JRM Vol.35 No.6 pp. 1675-1683
doi: 10.20965/jrm.2023.p1675

Development Report:

Development and Evaluation of Arm Lifting Assist Devices

Ryota Jitsukawa, Hiroshi Kobayashi, Kenta Matsumoto ORCID Icon, and Takuya Hashimoto ORCID Icon

Department of Mechanical Engineering, Tokyo University of Science
6-3-1 Niijuku, Katsushika-ku, Tokyo 125-8585, Japan

April 26, 2023
September 19, 2023
December 20, 2023
arm-lifting assist device, exoskeleton, endoskeleton, EMG

Musculoskeletal disorders are common occupational diseases that have become a major social problem. Mechanization has been promoted as a solution to this problem. However, several tasks still require manual labor, such as fruit harvesting in orchards, making the introduction of machinery difficult in many cases. Recently, from the viewpoint of worker protection and ergonomics, various wearable robots for work support have attracted attention. In Europe and the US, there has been much development of arm-lifting assistive devices that support upward work while holding tools in the hands for industrial applications. However, most of the devices currently on the market are expensive compared to their assistive capabilities. Against this background, we developed three types of arm-lifting assistive devices with different concepts (an exoskeleton arm-lifting assistive device utilizing a gas spring, an exoskeleton arm-lifting assistive device utilizing McKibben-type artificial muscles, and an arm-lifting assistive suit utilizing rubber) to develop inexpensive, high-power devices. Furthermore, comparative verification of the assist effectiveness of each device was conducted.

Artificial muscle model

Artificial muscle model

Cite this article as:
R. Jitsukawa, H. Kobayashi, K. Matsumoto, and T. Hashimoto, “Development and Evaluation of Arm Lifting Assist Devices,” J. Robot. Mechatron., Vol.35 No.6, pp. 1675-1683, 2023.
Data files:
  1. [1] J. R. Grieve and C. R. Dickerson, “Overhead work: Identification of evidence-based exposure guidelines,” Occup. Ergon., Vol.8, No.1, pp. 53-66, 2008.
  2. [2] S. Spada, L. Ghibaudo, S. Gilotta, L. Gastaldi, and M. P. Cavatorta, “Analysis of exoskeleton introduction in industrial reality: Main issues and EAWS risk assessment,” Proc. of the AHFE 2017 Int. Conf. on Physical Ergonomics and Human Factors, pp. 236-244, 2018.
  3. [3] J. C. Gillette and M. L. Stephenson, “Electromyographic assessment of a shoulder support exoskeleton during on-site job tasks,” IISE Trans. Occup. Ergon. Hum. Factors, Vol.7, Nos.3-4, pp. 302-310, 2019.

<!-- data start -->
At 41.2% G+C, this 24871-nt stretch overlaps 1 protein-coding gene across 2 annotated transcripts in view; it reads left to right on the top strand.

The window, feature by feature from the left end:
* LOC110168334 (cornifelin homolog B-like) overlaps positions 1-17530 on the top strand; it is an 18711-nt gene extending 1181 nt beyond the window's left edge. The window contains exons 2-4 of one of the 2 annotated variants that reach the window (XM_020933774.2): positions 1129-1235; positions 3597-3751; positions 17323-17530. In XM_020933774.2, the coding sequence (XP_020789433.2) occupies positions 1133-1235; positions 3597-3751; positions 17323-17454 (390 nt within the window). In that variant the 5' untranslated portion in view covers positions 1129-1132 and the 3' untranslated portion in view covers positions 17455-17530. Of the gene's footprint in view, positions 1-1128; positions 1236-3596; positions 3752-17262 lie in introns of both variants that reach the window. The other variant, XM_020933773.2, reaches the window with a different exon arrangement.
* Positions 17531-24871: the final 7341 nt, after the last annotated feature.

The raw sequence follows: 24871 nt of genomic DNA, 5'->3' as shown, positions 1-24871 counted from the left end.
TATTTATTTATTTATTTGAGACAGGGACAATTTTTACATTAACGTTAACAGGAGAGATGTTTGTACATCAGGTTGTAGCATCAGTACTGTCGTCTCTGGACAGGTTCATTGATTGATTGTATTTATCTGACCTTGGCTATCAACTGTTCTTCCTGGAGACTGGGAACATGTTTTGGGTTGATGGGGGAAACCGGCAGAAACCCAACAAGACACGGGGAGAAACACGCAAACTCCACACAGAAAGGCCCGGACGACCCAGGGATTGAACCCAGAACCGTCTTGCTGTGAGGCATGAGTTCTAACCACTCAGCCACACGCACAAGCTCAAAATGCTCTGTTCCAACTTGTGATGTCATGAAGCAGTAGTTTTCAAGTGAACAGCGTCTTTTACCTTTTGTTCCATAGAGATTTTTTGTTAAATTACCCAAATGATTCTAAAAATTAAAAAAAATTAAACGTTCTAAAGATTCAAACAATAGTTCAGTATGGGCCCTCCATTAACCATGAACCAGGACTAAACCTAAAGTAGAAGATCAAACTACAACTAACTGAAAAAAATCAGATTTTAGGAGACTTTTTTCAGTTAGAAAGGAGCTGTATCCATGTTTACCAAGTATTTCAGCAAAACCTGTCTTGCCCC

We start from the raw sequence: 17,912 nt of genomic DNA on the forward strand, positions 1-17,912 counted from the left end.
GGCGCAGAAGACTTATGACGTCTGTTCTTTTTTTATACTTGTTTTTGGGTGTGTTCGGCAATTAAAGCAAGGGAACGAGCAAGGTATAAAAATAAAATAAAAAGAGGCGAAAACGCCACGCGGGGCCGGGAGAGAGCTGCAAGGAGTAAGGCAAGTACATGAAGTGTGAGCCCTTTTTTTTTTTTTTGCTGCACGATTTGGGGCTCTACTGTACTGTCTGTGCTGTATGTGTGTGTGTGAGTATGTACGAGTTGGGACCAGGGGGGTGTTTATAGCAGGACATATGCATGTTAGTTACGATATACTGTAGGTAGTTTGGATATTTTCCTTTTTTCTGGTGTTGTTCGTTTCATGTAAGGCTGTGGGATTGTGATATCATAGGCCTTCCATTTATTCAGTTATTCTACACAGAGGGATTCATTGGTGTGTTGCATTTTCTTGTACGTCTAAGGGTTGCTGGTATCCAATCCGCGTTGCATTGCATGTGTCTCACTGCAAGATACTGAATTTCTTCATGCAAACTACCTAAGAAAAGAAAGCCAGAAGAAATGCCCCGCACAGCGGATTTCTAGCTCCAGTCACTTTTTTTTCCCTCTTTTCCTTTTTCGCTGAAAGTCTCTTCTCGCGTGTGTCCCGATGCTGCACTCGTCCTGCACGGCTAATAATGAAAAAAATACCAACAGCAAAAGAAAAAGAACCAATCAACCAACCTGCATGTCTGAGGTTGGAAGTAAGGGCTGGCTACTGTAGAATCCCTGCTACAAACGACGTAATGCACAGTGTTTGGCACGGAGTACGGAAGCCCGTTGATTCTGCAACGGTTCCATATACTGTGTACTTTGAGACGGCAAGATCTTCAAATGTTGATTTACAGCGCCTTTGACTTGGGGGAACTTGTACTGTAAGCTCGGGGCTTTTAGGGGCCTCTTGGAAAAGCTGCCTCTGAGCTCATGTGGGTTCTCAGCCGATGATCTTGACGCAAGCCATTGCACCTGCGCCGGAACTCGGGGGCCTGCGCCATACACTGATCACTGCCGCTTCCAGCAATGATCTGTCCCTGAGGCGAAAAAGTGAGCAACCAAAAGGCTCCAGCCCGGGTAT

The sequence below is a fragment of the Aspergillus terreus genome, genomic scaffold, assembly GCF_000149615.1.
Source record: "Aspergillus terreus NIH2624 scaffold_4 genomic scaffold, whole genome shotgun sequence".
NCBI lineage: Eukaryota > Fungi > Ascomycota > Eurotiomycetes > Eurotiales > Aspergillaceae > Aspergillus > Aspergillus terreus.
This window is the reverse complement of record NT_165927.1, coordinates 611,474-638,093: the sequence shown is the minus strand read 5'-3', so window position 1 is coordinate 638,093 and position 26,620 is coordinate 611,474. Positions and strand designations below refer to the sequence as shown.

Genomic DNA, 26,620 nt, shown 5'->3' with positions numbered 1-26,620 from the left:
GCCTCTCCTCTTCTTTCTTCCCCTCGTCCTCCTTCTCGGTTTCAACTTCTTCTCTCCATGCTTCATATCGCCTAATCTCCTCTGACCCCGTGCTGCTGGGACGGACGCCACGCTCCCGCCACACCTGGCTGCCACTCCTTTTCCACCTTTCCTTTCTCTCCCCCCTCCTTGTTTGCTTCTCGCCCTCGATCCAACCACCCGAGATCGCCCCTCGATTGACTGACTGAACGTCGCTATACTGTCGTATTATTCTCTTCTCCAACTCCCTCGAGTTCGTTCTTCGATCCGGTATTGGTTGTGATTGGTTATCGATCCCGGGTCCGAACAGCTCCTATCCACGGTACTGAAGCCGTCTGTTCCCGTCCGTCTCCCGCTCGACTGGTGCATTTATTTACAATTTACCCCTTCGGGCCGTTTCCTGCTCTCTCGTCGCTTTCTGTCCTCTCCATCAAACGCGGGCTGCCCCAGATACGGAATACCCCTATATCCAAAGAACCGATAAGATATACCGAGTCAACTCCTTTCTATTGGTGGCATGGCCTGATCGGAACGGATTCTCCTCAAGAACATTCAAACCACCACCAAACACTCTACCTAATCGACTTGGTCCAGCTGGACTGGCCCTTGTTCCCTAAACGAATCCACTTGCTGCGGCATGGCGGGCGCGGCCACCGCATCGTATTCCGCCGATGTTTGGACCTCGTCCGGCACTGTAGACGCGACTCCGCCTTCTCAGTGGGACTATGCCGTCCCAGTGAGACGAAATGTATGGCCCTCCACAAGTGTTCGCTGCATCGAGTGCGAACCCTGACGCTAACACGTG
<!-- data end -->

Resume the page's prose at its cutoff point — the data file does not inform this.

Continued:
4. [4] S. Kim et al., “Assessing the influence of a passive, upper extremity exoskeletal vest for tasks requiring arm elevation: Part I – ‘Expected’ effects on discomfort, shoulder muscle activity, and work task performance,” Appl. Ergon., Vol.70, pp. 315-322, 2018.
  5. [5] P. Maurice et al., “Objective and subjective effects of a passive exoskeleton on overhead work,” IEEE Trans. Neural Syst. Rehabil. Eng., Vol.28, No.1, pp. 152-164, 2020.
  6. [6] I. Pacifico et al., “An experimental evaluation of the proto-MATE: A novel ergonomic upper-limb exoskeleton to reduce workers’ physical strain,” IEEE Robot. Autom. Mag., Vol.27, No.1, pp. 54-65, 2020.
  7. [7] I. Pacifico et al., “Evaluation of a spring-loaded upper-limb exoskeleton in cleaning activities,” Appl. Ergon., Vol.106, Article No.103877, 2023.
  8. [8] Y.-K. Kong et al., “Efficacy of passive upper-limb exoskeletons in reducing musculoskeletal load associated with overhead tasks,” Appl. Ergon., Vol.109, Article No.103965, 2023.
  9. [9] B. M. Otten, R. Weidner, and A. Argubi-Wollesen, “Evaluation of a novel active exoskeleton for tasks at or above head level,” IEEE Robot. Autom. Lett., Vol.3, No.3, pp. 2408-2415, 2018.
  10. [10] L. Van Engelhoven et al., “Evaluation of an adjustable support shoulder exoskeleton on static and dynamic overhead tasks,” Proc. of the Human Factors and Ergonomics Society Annual Meeting, Vol.62, No.1, pp. 804-808, 2018.
  11. [11] Y. Yamada et al., “TasKi: Overhead work assistance device with passive gravity compensation mechanism,” J. Robot. Mechatron., Vol.32, No.1, pp. 138-148, 2020.
  12. [12] M. Cifrek, V. Medved, S. Tonković, and S. Ostojić, “Surface EMG based muscle fatigue evaluation in biomechanics,” Clin. Biomech., Vol.24, No.4, pp. 327-340, 2009.
  13. [13] M. Ide, T. Hashimoto, K. Matsumoto, and H. Kobayashi, “Evaluation of the power assist effect of muscle suit for lower back support,” IEEE Access, Vol.9, pp. 3249-3260, 2021.
  14. [14] T. Kizuka, T. Masuda, T. Kiryu, and T. Sadoyama, “Biomechanism Library: Practical Usage of Surface Electromyogram,” Tokyo Denki University Press, 2006 (in Japanese).
  15. [15] N. Ichihashi, “Kinesiology: Joint Control Mechanism and Muscle Function,” pp. 89-93, Medical View Co., Ltd., 2017 (in Japanese).

*This site is desgined based on HTML5 and CSS3 for modern browsers, e.g. Chrome, Firefox, Safari, Edge, Opera.

Last updated on Feb. 19, 2024